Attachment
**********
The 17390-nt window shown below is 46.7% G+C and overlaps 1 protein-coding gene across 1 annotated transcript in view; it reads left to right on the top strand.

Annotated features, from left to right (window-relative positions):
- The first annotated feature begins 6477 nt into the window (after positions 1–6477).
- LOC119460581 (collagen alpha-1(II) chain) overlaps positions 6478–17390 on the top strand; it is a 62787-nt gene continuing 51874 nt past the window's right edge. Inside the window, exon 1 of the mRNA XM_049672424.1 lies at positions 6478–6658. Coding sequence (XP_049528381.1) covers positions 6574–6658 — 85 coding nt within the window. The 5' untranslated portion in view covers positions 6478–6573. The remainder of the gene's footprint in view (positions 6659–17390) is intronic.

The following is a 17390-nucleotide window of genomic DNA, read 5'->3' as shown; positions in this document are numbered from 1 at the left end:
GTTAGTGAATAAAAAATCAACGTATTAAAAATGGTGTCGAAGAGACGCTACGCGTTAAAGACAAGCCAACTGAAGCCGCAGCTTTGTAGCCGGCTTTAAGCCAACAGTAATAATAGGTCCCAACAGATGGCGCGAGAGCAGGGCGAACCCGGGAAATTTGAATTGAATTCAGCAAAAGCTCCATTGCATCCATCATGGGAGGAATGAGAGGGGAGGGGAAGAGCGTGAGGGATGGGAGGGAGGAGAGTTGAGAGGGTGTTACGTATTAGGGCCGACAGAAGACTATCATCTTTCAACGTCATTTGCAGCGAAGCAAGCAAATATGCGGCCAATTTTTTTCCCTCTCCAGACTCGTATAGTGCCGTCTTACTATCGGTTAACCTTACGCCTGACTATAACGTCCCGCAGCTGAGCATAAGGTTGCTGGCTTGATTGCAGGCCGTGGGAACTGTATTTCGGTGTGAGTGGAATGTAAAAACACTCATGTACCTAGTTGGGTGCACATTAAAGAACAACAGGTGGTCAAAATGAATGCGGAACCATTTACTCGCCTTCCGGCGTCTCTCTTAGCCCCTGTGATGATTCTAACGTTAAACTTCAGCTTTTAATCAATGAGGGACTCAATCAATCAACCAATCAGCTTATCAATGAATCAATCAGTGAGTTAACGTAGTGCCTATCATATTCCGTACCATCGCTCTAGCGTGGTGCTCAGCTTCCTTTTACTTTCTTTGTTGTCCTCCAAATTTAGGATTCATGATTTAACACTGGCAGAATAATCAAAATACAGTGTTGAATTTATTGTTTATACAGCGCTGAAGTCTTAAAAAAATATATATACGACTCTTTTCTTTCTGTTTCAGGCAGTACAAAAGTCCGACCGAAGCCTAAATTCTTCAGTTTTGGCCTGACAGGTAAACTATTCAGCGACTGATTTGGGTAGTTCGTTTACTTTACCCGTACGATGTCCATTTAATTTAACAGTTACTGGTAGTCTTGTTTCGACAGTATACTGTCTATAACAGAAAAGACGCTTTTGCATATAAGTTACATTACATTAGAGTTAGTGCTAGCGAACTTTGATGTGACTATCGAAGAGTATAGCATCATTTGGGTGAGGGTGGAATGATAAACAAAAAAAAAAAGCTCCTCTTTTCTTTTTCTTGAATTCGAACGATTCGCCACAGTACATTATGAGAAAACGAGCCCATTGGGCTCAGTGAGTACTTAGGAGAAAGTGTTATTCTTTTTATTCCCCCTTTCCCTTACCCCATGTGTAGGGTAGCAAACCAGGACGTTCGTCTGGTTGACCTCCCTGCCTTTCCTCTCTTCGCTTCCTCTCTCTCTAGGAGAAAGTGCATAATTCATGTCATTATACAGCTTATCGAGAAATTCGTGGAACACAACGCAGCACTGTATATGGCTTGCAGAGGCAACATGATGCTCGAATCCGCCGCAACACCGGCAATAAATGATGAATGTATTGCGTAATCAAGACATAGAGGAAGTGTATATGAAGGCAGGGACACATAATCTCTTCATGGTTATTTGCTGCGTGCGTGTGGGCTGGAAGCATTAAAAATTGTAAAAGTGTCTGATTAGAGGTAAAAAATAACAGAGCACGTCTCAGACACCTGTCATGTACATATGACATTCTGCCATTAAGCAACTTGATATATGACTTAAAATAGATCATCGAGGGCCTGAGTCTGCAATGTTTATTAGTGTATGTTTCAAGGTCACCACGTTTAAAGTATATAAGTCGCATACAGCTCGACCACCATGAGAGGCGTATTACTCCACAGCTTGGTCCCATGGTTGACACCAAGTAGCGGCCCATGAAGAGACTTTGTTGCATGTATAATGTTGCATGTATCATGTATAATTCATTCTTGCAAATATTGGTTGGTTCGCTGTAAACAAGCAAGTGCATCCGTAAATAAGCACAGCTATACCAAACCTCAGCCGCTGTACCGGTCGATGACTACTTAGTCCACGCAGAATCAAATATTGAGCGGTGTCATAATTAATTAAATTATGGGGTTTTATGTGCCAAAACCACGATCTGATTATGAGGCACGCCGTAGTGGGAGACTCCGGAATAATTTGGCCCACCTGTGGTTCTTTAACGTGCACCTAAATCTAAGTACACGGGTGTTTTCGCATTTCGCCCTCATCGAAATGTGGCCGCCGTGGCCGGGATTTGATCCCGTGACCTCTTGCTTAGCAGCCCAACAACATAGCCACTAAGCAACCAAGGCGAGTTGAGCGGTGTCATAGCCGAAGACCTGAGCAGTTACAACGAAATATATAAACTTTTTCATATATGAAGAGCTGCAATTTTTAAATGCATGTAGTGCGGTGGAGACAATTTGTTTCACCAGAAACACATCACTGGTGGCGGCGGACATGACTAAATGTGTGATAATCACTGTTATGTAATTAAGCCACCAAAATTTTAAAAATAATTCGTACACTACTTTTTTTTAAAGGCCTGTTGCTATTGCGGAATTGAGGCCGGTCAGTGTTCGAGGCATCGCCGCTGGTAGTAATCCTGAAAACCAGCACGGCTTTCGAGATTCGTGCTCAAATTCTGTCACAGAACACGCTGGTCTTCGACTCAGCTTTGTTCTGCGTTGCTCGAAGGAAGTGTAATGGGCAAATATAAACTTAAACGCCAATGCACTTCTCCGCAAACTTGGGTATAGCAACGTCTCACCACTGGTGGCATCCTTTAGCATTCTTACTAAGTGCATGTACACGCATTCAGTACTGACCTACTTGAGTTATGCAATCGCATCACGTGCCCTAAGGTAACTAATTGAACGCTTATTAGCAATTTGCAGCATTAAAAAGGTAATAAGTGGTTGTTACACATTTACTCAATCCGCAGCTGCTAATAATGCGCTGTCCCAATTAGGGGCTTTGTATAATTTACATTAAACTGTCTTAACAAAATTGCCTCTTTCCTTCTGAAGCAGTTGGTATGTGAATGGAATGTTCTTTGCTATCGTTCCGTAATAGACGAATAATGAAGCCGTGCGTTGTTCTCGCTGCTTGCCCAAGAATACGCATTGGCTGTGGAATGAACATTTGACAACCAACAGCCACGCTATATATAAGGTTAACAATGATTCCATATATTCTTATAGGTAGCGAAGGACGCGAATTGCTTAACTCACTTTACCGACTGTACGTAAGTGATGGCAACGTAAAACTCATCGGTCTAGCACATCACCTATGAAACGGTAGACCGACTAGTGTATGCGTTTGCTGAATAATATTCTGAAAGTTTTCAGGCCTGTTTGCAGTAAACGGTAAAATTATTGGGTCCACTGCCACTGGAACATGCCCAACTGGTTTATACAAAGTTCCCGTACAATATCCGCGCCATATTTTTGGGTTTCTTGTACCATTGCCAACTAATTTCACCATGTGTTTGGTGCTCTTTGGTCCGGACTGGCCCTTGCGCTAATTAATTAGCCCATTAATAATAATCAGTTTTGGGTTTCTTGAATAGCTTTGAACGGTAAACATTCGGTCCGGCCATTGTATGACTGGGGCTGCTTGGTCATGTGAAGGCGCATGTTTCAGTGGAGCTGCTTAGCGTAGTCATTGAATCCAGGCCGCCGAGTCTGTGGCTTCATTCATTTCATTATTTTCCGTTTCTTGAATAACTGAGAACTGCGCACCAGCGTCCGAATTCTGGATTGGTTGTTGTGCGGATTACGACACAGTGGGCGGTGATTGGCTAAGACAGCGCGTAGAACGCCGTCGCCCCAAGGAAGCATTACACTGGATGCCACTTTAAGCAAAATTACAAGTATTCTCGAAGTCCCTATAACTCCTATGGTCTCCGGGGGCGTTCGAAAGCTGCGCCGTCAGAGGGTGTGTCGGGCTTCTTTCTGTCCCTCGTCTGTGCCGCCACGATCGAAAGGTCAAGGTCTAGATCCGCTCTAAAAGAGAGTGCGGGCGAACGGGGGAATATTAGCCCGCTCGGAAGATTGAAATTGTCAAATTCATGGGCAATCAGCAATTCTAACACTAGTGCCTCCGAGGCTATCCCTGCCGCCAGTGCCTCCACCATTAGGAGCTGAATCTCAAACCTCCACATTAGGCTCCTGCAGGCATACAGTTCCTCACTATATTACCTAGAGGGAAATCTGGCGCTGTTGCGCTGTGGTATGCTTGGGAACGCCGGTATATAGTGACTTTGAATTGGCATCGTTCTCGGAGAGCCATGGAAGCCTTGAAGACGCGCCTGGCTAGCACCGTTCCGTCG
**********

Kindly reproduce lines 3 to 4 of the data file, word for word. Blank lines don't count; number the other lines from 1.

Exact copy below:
- The first annotated feature begins 6477 nt into the window (after positions 1–6477).
- LOC119460581 (collagen alpha-1(II) chain) overlaps positions 6478–17390 on the top strand; it is a 62787-nt gene continuing 51874 nt past the window's right edge. Inside the window, exon 1 of the mRNA XM_049672424.1 lies at positions 6478–6658. Coding sequence (XP_049528381.1) covers positions 6574–6658 — 85 coding nt within the window. The 5' untranslated portion in view covers positions 6478–6573. The remainder of the gene's footprint in view (positions 6659–17390) is intronic.